BasicNeeds-Ghana marks International Epilepsy Day
Every year, the second Monday of February is set aside as International Epilepsy Day (IED) to give attention to epilepsy across the globe by creating awareness on epilepsy as a medical and health condition, as a public health and development issue.
This year, 2022, the day falls on Monday, 14th February 2022. This day presents another opportunity for people living with epilepsy and their families to share their lived experiences to increase knowledge and awareness and to help reduce the social stigma that is associated with the condition.
BasicNeeds-Ghana joins the rest of the world to mark the day and celebrate the numerous people living with epilepsy, primary caregivers and families, as well as advocates and supporters of epilepsy.
Epilepsy is a neurological disorder that affects the brain. It is a chronic non-communicable disease and usually occurs with seizure episodes, periods of unusual behaviors, sensations, and or sometimes a loss of awareness1. The World Health Organisation (WHO) estimates that 65 million people are living with
epilepsy around the world, and many more are affected by its consequences as family members and relatives, friends and work colleagues, employers and teachers.
From the “Fight Against Epilepsy” in Ghana Initiative, a WHO Programme on reducing the epilepsy treatment gap in Ghana, an estimated 1% of ,the population lives with epilepsy, representing some 308,000 people, based on the 2020 Population and Housing Census, with a treatment gap of 85% (Ministry of Health of Ghana 2018).
The high treatment gap also demonstrates Ghana’s healthcare services for epilepsy have not been comprehensively assessed.
Ghana, through the Ministry of Health, led by the Mental Health Authority of Ghana, in collaboration with the WHO, successfully implemented a five-year program to improve the identification and management of people with the convulsive forms of epilepsy within Primary Health Care settings.
The program made it possible for nearly 100,000 people to be sensitized through community sensitization fora and contact coverage increased from under 15% to nearly 39%.
This modest but significant success adds to the years’ work of BasicNeeds-Ghana and its implementation partners and the Mental Health Alliance, in close cooperation with the MHA and the Ghana Health Service.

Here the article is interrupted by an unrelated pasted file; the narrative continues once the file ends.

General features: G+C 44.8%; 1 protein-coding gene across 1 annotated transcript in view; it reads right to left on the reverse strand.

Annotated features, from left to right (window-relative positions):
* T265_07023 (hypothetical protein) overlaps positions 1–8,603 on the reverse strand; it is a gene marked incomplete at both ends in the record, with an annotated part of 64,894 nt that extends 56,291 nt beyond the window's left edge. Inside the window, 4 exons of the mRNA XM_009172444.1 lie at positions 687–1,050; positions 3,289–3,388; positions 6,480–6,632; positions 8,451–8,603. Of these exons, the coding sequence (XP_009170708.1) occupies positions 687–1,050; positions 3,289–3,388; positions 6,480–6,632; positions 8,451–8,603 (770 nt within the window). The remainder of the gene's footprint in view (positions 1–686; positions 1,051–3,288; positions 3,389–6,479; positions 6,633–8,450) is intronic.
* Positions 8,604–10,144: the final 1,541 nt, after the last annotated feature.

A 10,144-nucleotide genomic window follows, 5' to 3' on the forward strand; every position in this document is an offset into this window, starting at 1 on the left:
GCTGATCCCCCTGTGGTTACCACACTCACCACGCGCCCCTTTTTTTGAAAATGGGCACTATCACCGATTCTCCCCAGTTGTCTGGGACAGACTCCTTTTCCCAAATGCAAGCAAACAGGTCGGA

These achievements notwithstanding, serious needs and gaps still exist that need sustained support from the highest political authority to the family and individual.
First, the political commitment of the Government of Ghana is very necessary, and it is expected that commitments efforts to address the health and wellbeing of the most vulnerable populations should equally focus on persons with epilepsy.
Both supportive pronouncements and financial resources should be deployed to address the management of epilepsy and the livelihoods of people living with mental health conditions. Ghana needs a specific policy and strategic plan for epilepsy while any existing plans must be implemented within.
Families, and the general public, particularly faith-based institutions and religious authorities, traditional authorities, cultural and educational authorities and institutions, as well as human rights organizations and advocates, need to exhibit supportive leadership and care of people with epilepsy and their conditions.
Pastors, prophets/ prophetess and herbalists, chiefs and queen mothers and opinion leaders, teachers and educational instructors, as well as human rights advocates and mass media, must come on board to help educate on epilepsy and empower the persons living with epilepsy and their families and communities.
Coincidentally, this year, the IED falls on St. Valentine’s Day, a day dedicated to the show of love around the world. Therefore, we wish to encourage all Ghanaians to show love towards people living with epilepsy by supporting to sensitizing the public about epilepsy and showing support for people living with the condition.
Let us all speak with one voice to promote the health and wellbeing of people living with epilepsy in Ghana.